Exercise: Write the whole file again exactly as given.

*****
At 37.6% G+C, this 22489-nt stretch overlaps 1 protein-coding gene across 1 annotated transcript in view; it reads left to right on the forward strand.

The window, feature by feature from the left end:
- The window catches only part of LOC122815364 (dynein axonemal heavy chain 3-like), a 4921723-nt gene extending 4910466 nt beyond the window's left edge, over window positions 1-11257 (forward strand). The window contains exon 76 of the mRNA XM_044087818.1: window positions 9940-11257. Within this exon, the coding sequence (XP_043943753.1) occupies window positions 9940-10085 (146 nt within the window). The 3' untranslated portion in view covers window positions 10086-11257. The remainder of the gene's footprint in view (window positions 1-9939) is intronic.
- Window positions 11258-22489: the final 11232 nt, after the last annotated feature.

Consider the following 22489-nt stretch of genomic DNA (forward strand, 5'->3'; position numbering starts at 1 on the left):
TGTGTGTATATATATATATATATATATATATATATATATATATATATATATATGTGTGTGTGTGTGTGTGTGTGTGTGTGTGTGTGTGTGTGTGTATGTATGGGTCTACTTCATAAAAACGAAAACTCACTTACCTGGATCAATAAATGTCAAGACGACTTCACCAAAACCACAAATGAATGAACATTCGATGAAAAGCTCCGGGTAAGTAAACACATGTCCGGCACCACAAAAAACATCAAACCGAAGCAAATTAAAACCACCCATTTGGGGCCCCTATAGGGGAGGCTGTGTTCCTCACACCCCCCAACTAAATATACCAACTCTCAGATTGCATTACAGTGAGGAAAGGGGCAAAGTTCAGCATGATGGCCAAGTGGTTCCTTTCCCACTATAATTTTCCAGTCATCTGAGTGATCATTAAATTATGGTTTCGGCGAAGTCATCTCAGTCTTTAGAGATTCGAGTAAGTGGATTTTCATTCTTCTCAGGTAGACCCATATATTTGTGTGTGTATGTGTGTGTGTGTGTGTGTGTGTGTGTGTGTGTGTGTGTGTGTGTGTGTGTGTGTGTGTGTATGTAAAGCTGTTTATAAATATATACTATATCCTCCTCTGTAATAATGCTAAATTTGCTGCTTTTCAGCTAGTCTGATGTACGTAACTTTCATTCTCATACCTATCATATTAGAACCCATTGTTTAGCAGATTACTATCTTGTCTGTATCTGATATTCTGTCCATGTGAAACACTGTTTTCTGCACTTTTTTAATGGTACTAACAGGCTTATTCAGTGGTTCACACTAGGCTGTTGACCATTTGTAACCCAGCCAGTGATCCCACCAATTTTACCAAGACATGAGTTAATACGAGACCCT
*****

At 37.6% G+C, this 22489-nt stretch overlaps 1 protein-coding gene across 1 annotated transcript in view; it reads left to right on the forward strand.

The window, feature by feature from the left end:
- The window catches only part of LOC122815364 (dynein axonemal heavy chain 3-like), a 4921723-nt gene extending 4910466 nt beyond the window's left edge, over window positions 1-11257 (forward strand). The window contains exon 76 of the mRNA XM_044087818.1: window positions 9940-11257. Within this exon, the coding sequence (XP_043943753.1) occupies window positions 9940-10085 (146 nt within the window). The 3' untranslated portion in view covers window positions 10086-11257. The remainder of the gene's footprint in view (window positions 1-9939) is intronic.
- Window positions 11258-22489: the final 11232 nt, after the last annotated feature.

Consider the following 22489-nt stretch of genomic DNA (forward strand, 5'->3'; position numbering starts at 1 on the left):
TGTGTGTATATATATATATATATATATATATATATATATATATATATATATATGTGTGTGTGTGTGTGTGTGTGTGTGTGTGTGTGTGTGTGTGTATGTATGGGTCTACTTCATAAAAACGAAAACTCACTTACCTGGATCAATAAATGTCAAGACGACTTCACCAAAACCACAAATGAATGAACATTCGATGAAAAGCTCCGGGTAAGTAAACACATGTCCGGCACCACAAAAAACATCAAACCGAAGCAAATTAAAACCACCCATTTGGGGCCCCTATAGGGGAGGCTGTGTTCCTCACACCCCCCAACTAAATATACCAACTCTCAGATTGCATTACAGTGAGGAAAGGGGCAAAGTTCAGCATGATGGCCAAGTGGTTCCTTTCCCACTATAATTTTCCAGTCATCTGAGTGATCATTAAATTATGGTTTCGGCGAAGTCATCTCAGTCTTTAGAGATTCGAGTAAGTGGATTTTCATTCTTCTCAGGTAGACCCATATATTTGTGTGTGTATGTGTGTGTGTGTGTGTGTGTGTGTGTGTGTGTGTGTGTGTGTGTGTGTGTGTGTGTGTGTATGTAAAGCTGTTTATAAATATATACTATATCCTCCTCTGTAATAATGCTAAATTTGCTGCTTTTCAGCTAGTCTGATGTACGTAACTTTCATTCTCATACCTATCATATTAGAACCCATTGTTTAGCAGATTACTATCTTGTCTGTATCTGATATTCTGTCCATGTGAAACACTGTTTTCTGCACTTTTTTAATGGTACTAACAGGCTTATTCAGTGGTTCACACTAGGCTGTTGACCATTTGTAACCCAGCCAGTGATCCCACCAATTTTACCAAGACATGAGTTAATACGAGACCCT